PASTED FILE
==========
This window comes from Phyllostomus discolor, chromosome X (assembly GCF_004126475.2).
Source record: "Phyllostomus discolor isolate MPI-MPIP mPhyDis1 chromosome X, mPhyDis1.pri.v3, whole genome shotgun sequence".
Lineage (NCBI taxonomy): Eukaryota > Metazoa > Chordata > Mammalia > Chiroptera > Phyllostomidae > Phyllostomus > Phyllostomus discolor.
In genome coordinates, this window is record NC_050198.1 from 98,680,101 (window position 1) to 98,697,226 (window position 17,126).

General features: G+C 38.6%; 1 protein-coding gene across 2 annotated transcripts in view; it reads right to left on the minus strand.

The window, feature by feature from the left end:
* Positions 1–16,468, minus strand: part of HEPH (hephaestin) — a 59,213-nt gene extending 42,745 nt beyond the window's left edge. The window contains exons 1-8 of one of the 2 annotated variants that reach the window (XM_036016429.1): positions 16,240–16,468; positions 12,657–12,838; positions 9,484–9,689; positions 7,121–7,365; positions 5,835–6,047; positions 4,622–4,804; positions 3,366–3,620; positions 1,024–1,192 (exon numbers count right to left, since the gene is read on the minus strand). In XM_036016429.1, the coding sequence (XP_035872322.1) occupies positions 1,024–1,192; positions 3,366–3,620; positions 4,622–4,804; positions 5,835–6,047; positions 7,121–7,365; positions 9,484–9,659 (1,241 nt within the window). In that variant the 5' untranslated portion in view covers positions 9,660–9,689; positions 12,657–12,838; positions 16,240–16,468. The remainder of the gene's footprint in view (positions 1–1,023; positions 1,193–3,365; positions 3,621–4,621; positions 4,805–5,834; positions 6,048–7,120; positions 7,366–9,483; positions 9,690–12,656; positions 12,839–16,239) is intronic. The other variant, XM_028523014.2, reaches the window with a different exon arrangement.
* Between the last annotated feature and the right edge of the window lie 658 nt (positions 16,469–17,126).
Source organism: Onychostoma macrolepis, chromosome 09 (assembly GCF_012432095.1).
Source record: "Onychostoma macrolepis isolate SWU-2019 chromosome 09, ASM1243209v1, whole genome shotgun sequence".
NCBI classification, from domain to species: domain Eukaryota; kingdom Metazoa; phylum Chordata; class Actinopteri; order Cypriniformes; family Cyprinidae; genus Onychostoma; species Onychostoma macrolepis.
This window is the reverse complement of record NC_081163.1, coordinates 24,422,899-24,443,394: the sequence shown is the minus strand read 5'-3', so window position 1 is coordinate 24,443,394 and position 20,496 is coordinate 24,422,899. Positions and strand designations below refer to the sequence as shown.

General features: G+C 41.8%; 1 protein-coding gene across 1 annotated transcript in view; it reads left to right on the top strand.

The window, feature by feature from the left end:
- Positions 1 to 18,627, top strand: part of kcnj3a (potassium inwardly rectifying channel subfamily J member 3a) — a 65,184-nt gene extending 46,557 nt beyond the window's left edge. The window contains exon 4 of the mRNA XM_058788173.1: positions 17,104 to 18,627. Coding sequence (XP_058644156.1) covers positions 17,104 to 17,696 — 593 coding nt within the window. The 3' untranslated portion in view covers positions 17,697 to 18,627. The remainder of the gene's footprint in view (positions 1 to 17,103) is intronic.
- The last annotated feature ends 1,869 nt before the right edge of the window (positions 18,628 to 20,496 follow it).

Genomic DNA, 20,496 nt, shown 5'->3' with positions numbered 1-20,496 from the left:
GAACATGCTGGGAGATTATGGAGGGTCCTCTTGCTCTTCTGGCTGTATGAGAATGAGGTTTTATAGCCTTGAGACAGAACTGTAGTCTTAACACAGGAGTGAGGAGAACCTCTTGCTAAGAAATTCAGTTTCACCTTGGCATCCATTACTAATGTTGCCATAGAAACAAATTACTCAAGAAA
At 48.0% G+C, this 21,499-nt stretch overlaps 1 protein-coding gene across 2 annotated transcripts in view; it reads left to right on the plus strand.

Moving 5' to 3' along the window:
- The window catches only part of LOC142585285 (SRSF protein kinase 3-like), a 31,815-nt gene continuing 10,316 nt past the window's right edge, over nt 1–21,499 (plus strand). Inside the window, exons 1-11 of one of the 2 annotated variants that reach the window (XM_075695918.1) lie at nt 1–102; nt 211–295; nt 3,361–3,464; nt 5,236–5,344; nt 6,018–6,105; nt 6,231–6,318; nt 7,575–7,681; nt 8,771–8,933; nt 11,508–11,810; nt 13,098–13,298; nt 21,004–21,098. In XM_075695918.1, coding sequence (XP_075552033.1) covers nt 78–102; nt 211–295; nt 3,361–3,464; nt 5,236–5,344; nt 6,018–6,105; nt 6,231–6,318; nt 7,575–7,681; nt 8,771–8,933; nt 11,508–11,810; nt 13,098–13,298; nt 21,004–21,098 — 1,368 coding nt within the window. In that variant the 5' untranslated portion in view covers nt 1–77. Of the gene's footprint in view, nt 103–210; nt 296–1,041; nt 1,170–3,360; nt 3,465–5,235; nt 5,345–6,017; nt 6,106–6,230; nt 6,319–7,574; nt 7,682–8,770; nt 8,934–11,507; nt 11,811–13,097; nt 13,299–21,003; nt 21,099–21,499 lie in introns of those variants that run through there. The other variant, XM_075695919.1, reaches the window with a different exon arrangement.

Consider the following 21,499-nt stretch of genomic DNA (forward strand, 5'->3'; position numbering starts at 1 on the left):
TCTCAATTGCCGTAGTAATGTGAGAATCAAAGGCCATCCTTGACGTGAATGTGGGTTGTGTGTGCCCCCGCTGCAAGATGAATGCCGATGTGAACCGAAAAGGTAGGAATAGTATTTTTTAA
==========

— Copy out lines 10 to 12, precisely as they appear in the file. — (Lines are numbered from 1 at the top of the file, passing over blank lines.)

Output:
Source record: "Onychostoma macrolepis isolate SWU-2019 chromosome 09, ASM1243209v1, whole genome shotgun sequence".
NCBI classification, from domain to species: domain Eukaryota; kingdom Metazoa; phylum Chordata; class Actinopteri; order Cypriniformes; family Cyprinidae; genus Onychostoma; species Onychostoma macrolepis.
This window is the reverse complement of record NC_081163.1, coordinates 24,422,899-24,443,394: the sequence shown is the minus strand read 5'-3', so window position 1 is coordinate 24,443,394 and position 20,496 is coordinate 24,422,899. Positions and strand designations below refer to the sequence as shown.